President Obama held a fundraiser in Los Angeles last night hosted by George Clooney and attended by various A-listers that brought in a record-breaking $15 million in one day from 150 guests. The previous record of $11 million was set by Obama in ’08.
This year, he said, fundraising should prove even harder “because I’m older and grayer and your ‘Hope’ posters are dog-eared.”
But the president had a trump card this week, something to fire up the base: Marriage equality.
It was a brilliant move on either Obama’s part, or the part of one of his strategists, that his ultimate trump card is not having killed bin Laden. Most politicians would keep cashing that check all the way to November. But as a politician, Obama’s brand has always been about the future. Bin Laden is the past. What Obama’s fundraisers and supporters need to get excited about with this election is that they can once again invest in a vision for the future—for how Obama’s progressive vision of the future differs from its present.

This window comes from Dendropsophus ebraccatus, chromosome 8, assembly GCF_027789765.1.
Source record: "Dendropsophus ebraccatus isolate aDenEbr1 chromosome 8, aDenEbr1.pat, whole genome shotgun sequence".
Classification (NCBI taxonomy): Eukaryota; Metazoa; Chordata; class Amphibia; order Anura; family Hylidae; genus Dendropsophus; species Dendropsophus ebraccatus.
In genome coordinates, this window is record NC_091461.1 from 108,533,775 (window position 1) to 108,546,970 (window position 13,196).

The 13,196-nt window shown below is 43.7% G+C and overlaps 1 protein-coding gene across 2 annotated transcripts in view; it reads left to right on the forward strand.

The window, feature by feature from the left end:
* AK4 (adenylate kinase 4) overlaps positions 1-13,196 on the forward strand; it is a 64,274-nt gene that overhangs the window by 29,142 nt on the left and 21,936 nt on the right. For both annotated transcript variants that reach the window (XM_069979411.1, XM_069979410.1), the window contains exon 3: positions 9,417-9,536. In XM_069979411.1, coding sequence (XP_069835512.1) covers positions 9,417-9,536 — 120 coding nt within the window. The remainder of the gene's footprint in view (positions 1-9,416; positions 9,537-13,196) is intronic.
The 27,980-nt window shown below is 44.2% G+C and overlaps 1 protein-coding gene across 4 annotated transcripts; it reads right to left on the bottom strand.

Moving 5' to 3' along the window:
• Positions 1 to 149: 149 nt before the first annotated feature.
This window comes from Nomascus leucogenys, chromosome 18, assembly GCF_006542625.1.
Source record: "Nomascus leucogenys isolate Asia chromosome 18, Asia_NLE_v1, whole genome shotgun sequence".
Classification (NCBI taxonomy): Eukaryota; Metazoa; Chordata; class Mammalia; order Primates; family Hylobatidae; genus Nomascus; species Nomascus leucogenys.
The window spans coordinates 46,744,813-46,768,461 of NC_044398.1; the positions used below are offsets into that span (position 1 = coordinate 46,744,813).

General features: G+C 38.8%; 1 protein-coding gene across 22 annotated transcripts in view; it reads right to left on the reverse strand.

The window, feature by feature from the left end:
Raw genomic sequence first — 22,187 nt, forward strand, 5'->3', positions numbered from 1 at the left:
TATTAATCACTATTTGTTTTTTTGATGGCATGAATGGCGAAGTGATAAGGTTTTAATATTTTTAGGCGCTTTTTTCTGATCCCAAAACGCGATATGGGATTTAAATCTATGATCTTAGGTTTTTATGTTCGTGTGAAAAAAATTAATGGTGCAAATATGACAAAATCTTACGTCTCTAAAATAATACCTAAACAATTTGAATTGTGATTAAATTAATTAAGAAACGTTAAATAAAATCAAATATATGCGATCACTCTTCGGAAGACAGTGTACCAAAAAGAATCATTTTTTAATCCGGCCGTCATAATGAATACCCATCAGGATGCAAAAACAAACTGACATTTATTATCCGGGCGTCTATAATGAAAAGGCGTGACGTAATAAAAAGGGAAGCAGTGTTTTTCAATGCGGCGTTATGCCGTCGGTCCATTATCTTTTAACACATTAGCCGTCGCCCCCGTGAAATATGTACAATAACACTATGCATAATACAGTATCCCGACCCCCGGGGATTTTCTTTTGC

And from a tactical standpoint that was where he outmaneuvered Romney on marriage equality: Romney’s vision for the future, as it pertains to marriage, is just like the present, to say nothing of the past. And things staying just as they are is never a sexy political sell.
Which might help explain why, as Gawker points out, Obama’s $15 million take yesterday is more than Mitt Romney has raised “in any month since he jumped into the race.”
Obama contrasted himself with Romney last night, utilizing the marriage equality endorsement:
Obviously yesterday we made some news but the truth is it was a logical extension of what America is supposed to be. It grew directly out of this difference in visions. Are we a country that includes everybody and gives everybody a shot and treats everybody fairly and is that going to make us stronger? Are we welcoming to immigrants? Are we welcoming to people who aren’t like us — does that make us stronger? I believe it does. So that’s what’s at stake.
The endorsement was Obama at his best: at the intersection of principle, no doubt well-researched public opinion, and tactical strategy. And it shows why, even though the economy still sucks, he is going to be hard to beat in November.